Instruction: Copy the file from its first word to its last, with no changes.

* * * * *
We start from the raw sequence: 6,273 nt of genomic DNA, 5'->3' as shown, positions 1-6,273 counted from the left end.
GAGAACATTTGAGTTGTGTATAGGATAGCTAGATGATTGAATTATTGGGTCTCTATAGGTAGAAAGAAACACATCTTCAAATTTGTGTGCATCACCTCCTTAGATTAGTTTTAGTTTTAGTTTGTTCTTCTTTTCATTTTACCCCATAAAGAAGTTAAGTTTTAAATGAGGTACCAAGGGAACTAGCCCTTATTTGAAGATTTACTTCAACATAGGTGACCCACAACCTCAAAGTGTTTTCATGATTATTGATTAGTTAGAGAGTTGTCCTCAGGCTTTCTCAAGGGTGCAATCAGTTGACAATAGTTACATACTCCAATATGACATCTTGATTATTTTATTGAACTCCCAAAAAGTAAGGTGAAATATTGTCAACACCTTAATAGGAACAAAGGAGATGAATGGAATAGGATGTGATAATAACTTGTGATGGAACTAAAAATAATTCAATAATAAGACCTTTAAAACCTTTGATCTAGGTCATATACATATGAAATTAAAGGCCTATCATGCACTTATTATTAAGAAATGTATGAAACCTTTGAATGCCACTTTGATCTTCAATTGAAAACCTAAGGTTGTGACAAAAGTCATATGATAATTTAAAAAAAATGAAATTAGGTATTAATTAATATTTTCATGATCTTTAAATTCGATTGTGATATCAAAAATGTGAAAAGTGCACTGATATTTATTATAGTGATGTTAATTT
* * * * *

We start from the raw sequence: 6,273 nt of genomic DNA, 5'->3' as shown, positions 1-6,273 counted from the left end.
GAGAACATTTGAGTTGTGTATAGGATAGCTAGATGATTGAATTATTGGGTCTCTATAGGTAGAAAGAAACACATCTTCAAATTTGTGTGCATCACCTCCTTAGATTAGTTTTAGTTTTAGTTTGTTCTTCTTTTCATTTTACCCCATAAAGAAGTTAAGTTTTAAATGAGGTACCAAGGGAACTAGCCCTTATTTGAAGATTTACTTCAACATAGGTGACCCACAACCTCAAAGTGTTTTCATGATTATTGATTAGTTAGAGAGTTGTCCTCAGGCTTTCTCAAGGGTGCAATCAGTTGACAATAGTTACATACTCCAATATGACATCTTGATTATTTTATTGAACTCCCAAAAAGTAAGGTGAAATATTGTCAACACCTTAATAGGAACAAAGGAGATGAATGGAATAGGATGTGATAATAACTTGTGATGGAACTAAAAATAATTCAATAATAAGACCTTTAAAACCTTTGATCTAGGTCATATACATATGAAATTAAAGGCCTATCATGCACTTATTATTAAGAAATGTATGAAACCTTTGAATGCCACTTTGATCTTCAATTGAAAACCTAAGGTTGTGACAAAAGTCATATGATAATTTAAAAAAAATGAAATTAGGTATTAATTAATATTTTCATGATCTTTAAATTCGATTGTGATATCAAAAATGTGAAAAGTGCACTGATATTTATTATAGTGATGTTAATTT